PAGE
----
John Landis’ genre defining screwball comedy about a good-for-nothing frat house that puts itself at odds with rival fraternities and their crusty old dean is 90 minutes of deranged fun. Whether it’s the horse in the dean’s office, Donald Sutherland’s brilliant cameo as the apathetic pot smoking professor or Bluto doing the human zit, the memorable characters and incidents of Animal House will leave you howling with laugher. Landis handles the whole thing with just the right amount of irreverence and none involved shy away from the more controversial aspects to the humour. Written by Harold Ramis (Second City TV) and starring the golden boy of Saturday Night Live John Belushi this one was never going to miss the mark. However, nobody could have foreseen what a phenomenon it became. If you’ve seen it before, see it again. If you’ve never seen it and you’re into carefree comedy that knows no bounds, don’t let another day go by without seeing it.
Landis, Comedy, 1978

77.8

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The Lost Boys
The film that redefined the vampire genre by blending the traditional mythology with the swagger and verve of Generation X. Two brothers move to Santa Carlo with their mother to make a fresh start only to fall afoul of a group of troublemaking bikers who have a penchant for sleeping upside down and drinking blood. Although it’s over twenty years old now, the Lost Boys has lost none of its coolness thanks chiefly to its terrific soundtrack. The actors were a who’s who of up-and-comers at that time and armed with the witty script they give the movie a refreshing vibe. Jason Patric and Corey Haim are great together as the brothers, Diane Wiest is (as always) excellent as the mother, while Keifer Sutherland chews the scenery as the charismatic leader of the vampire gang.
Schumacher, Horror, 1987

77.8

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Sudden Fear
This elegantly sculpted film-noir begins with successful playwright Joan Crawford being seduced by an unusually charismatic young actor in the form of Jack Palance. It’s not long before their courtship blossoms into a seemingly perfect marriage and in the process, transforming Crawford’s once uptight and stifled spinster into a love-struck romantic. That is until a fast and loose blond bombshell shows up from her husband’s past and in the midst of the inevitable and sultry affair, the two former lovers plot to kill the wealthy bride so they can claim her estate. Sudden Fear is classic noir territory. The film is full to the brim with psychological and emotional suspense as director David Miller sends the audience in all directions from early points in the film right up until the end. Crawford is in commanding form while playing a complicated lead. Palance is terrific and while his character is not as overtly tough as those he built his reputation on, his gold-digging manipulations are thick with menace. His devious partner is played with typical zeal by Gloria Grahame who fleshes out her own little sub-plot so well that she ably manages to hold her own with Crawford and Palance.
Miller, D, Film-Noir, 1952

77.8

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Heathers
Winona Ryder stars as a recent addition to the most popular school clique, who grows ever weary at the inane conventions of her new friends who are led by three preppy girls all named Heather. In steps Christian Slater, a proactive cynic whose extreme reactions to the superiority complexes of the chosen few are the source of the most shockingly funny moments in the history of the genre as well as the most interesting points Daniel Waters’ story has to make. Like all great black comedy and unlike so many recently failed attempts, the darkness in Heathers is effortless and so the comedy is visciously hilarious. Daniel Waters’ delicious script is driven by a playful yet unyielding focus that slices fantastically at the indulgence of the highschool movie genre and indeed society’s broader indulgence of the precious order that its middle class teenagers had so mercilessly forged in the 1980’s in particular.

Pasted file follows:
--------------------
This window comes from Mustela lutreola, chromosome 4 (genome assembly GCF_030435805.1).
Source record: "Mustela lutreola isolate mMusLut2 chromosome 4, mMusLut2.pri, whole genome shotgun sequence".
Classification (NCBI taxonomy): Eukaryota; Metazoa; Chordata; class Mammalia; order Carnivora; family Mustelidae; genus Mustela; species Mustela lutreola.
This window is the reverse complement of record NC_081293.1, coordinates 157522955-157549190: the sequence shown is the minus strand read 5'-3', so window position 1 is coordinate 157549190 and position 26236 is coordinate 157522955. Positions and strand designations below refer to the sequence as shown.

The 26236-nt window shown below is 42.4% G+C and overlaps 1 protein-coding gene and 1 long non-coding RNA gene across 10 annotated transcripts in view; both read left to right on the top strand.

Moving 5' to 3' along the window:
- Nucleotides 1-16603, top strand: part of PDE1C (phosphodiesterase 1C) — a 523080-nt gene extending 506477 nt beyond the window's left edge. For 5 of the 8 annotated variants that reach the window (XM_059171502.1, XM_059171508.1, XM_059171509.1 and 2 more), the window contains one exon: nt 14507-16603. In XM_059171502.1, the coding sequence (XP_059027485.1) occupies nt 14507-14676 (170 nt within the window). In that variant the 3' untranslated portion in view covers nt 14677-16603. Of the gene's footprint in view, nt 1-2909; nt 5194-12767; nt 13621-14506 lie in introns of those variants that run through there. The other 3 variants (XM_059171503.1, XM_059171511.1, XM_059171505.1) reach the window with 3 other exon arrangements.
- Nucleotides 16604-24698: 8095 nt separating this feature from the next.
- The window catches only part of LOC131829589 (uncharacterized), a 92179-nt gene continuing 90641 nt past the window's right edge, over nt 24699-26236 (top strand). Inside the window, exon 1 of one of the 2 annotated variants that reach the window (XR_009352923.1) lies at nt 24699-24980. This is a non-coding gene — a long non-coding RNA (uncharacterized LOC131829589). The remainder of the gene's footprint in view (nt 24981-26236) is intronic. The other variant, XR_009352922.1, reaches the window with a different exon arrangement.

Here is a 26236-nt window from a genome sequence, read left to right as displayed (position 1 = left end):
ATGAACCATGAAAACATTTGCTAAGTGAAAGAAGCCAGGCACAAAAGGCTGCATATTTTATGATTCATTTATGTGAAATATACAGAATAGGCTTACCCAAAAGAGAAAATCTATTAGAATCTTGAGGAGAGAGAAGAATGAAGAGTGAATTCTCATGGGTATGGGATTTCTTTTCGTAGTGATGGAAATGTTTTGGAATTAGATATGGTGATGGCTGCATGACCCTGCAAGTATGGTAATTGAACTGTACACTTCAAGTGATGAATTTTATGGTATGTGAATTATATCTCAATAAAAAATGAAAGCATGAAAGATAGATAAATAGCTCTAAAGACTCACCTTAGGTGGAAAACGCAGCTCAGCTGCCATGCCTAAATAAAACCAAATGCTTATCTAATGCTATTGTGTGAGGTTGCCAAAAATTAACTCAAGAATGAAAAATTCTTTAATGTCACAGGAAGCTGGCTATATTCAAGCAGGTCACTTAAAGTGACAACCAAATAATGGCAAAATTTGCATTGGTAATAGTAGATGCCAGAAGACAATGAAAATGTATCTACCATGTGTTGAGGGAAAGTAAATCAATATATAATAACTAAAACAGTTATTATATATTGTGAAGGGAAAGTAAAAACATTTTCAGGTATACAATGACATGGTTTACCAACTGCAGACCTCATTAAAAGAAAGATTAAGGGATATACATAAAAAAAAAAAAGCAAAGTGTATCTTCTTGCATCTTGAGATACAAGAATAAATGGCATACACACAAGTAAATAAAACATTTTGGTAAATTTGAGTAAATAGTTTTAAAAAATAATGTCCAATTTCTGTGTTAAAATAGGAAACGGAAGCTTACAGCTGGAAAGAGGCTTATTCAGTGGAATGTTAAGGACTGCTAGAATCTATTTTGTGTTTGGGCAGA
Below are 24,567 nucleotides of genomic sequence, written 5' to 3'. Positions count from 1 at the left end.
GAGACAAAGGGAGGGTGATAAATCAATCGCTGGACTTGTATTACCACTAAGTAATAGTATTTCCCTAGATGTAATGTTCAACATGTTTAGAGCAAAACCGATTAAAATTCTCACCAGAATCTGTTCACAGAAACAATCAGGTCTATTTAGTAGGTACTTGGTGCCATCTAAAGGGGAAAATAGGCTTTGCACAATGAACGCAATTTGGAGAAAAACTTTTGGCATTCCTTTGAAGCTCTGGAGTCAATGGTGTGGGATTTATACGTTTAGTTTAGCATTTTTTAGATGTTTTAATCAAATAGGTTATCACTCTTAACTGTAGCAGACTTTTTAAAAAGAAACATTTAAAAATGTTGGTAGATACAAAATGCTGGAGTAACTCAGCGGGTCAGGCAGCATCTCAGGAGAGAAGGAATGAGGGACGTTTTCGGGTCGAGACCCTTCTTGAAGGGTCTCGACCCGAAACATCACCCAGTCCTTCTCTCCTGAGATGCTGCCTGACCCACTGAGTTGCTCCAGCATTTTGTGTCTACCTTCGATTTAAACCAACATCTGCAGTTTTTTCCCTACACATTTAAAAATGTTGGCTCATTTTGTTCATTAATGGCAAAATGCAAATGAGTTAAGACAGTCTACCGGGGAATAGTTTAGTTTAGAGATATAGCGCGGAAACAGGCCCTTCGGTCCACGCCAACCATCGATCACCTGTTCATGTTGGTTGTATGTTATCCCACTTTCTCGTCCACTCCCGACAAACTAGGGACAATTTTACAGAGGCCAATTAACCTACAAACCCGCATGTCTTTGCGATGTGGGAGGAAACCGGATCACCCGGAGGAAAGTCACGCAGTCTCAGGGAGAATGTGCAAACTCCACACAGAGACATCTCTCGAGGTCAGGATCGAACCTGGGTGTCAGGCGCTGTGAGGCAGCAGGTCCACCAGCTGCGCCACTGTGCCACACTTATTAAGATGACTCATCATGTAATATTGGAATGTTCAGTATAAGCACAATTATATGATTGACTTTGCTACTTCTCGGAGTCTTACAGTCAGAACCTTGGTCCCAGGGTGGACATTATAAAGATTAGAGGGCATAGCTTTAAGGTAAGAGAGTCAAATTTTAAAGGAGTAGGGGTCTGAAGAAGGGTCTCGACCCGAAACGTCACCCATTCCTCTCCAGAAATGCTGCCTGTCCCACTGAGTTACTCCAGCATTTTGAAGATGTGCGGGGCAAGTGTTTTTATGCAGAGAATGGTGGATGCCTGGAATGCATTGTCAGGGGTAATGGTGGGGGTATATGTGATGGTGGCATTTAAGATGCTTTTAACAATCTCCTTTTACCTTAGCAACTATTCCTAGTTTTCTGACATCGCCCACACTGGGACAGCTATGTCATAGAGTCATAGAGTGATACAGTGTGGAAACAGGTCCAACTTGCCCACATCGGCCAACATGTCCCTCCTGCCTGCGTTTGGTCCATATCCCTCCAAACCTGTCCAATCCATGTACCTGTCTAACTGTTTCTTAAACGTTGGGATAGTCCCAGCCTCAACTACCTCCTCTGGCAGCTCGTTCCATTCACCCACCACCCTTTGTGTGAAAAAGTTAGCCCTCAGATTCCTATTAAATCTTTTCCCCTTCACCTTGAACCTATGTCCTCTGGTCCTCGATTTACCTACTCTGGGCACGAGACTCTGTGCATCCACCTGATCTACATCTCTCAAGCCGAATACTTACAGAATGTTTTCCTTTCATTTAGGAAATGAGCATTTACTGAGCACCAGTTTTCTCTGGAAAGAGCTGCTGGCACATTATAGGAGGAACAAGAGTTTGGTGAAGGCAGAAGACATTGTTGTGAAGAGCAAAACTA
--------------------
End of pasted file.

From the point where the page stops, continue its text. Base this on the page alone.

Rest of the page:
Lehmann, Satire, 1988

77.7

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In the Line of Fire
Superb thriller in which an ageing secret service agent and former bodyguard to JFK is taunted by a skilled but unhinged assassin as he puts into practice his plan to kill the current President. Several factors contribute to the success of this movie, from the quality of its cast to the tense set pieces. However, chief among them is Jeff Maguire’s taut, often witty screenplay and Clint Eastwood’s central turn. Typically better in quieter roles, Eastwood shines her as the strict old pro with a wicked sense of humour. In fact, outside of Unforgiven (made only a year earlier), In the Line of Fire is arguably his strongest overall performance across his career. Full of smart ass charm and gnarly wiles, he sets the stage for a great showdown with nasty John Malkovich who revels in the role of the aggrieved assassin. A game of mental chess ensues, played out over the telephone wires and the trail of clues the latter intentionally and unintentionally leaves behind. Renne Russo as a bemused female agent and inevitable love interest and John Mahoney as the Director of the Secret Service bolster this central dynamic and several high tension sequences interspersed throughout offer balance to the verbal drama.
Petersen, Thriller, 1993

77.7

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Hotel Rwanda